I hesitate to write anything more than a vague review because this is the type of film that is best seen without knowing anything about it. It begins with Tracy (Julia Stiles), and Glenn (David Cross) arriving at Emma and Pete Mandrake's (Erinn Hayes and Blaise Miller, respectively) house for a couples' brunch. Tracy and Glenn have only recently started seeing each other, which is immediately apparent. However, the three other couples have been friends for a long time. This sets up a fantastic dynamic for both comedy and insightful character study. And, that's all I'm going to tell you about the story.
This is a dramatic dark comedy. As mentioned in the interview I did with Todd Berger and David Cross (which you can read here), there is very little plot in the traditional sense. Instead, the story is almost entirely driven by the characters' relationships and how they cope with one, singular, massive event that takes place.
To give a comparison for the tone of this film, the closest reference I could think of is the film Tape, directed by Richard Linklater and written by Stephen Belber based on his play of the same name. They both have very comical moments that come from the characters, extreme issues that the characters must confront, and they both take place in one location, essentially in real time. If this sounds like something you could be into, then you will love this film.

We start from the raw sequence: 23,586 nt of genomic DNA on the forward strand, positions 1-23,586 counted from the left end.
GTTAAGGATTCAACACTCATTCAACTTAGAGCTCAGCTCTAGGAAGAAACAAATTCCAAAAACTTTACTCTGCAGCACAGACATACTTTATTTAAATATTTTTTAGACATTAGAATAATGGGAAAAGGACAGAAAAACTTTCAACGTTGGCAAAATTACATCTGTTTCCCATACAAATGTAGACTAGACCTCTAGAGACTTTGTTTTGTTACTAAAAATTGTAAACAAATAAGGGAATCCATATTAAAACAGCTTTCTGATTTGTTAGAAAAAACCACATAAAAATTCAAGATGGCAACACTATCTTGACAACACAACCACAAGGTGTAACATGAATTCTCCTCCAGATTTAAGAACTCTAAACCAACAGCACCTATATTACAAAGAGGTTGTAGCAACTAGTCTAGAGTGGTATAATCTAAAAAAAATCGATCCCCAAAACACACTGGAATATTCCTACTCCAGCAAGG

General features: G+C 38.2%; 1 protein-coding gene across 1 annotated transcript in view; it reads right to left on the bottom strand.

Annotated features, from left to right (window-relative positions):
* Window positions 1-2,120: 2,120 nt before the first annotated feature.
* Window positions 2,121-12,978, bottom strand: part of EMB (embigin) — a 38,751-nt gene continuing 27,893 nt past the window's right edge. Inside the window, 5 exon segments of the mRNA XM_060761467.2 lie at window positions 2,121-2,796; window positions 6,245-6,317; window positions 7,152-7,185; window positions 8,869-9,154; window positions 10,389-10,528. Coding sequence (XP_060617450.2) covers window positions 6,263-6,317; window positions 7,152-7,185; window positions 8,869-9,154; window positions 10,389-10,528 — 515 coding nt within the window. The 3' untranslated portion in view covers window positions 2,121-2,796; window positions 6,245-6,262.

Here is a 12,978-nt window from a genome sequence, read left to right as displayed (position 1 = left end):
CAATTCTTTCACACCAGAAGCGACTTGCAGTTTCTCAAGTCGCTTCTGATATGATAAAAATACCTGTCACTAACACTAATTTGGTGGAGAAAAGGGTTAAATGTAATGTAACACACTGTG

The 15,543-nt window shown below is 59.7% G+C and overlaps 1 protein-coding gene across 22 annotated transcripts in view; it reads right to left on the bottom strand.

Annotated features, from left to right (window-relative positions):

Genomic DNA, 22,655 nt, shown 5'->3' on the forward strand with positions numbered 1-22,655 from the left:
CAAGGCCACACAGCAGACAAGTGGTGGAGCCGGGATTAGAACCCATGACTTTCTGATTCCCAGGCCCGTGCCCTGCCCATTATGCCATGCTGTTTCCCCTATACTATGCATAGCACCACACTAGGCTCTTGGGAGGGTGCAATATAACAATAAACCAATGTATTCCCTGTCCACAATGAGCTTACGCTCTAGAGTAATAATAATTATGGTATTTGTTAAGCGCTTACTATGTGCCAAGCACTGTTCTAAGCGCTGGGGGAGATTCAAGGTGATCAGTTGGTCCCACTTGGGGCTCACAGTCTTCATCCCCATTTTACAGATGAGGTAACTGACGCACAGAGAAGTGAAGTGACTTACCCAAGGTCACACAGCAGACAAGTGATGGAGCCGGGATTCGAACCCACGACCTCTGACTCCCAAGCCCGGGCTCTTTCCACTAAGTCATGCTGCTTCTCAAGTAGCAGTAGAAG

I found the honest humor to be great fun to watch; half the time because I could relate (perhaps a little too much) to the awkwardness. The characters are grounded and feel like real people; eccentric people to be sure, but well within the realm of believability. Cross is cast as the straight man (something you unfortunately do not get to see him do very often) and he kills it. Using his comedic know-how, here he is remarkably reserved and instead offers just enough to enhance the more overtly comedic performances of his costars.
Across the board, the acting is superb because it seems so much like it's not being acted. These people feel like they are real friends (in many cases the actors actually are) and this allows the film to continually feel natural despite its more over the top situations. While the plot is minimal, there are actually plenty of twists and turns as you get to know the characters, their motivations, and their history. This keeps the momentum up and at an hour and a half, there is never a boring moment.
It's a Disaster was originally reviewed after its premiere at the 2012 LA Film Festival. You can read Alex Koehne's Interview with director Todd Berger and star David Cross from the same festival. The film is currently available on VOD and will hit screens in limited release from Oscilloscope Laboratories this Friday, April 12.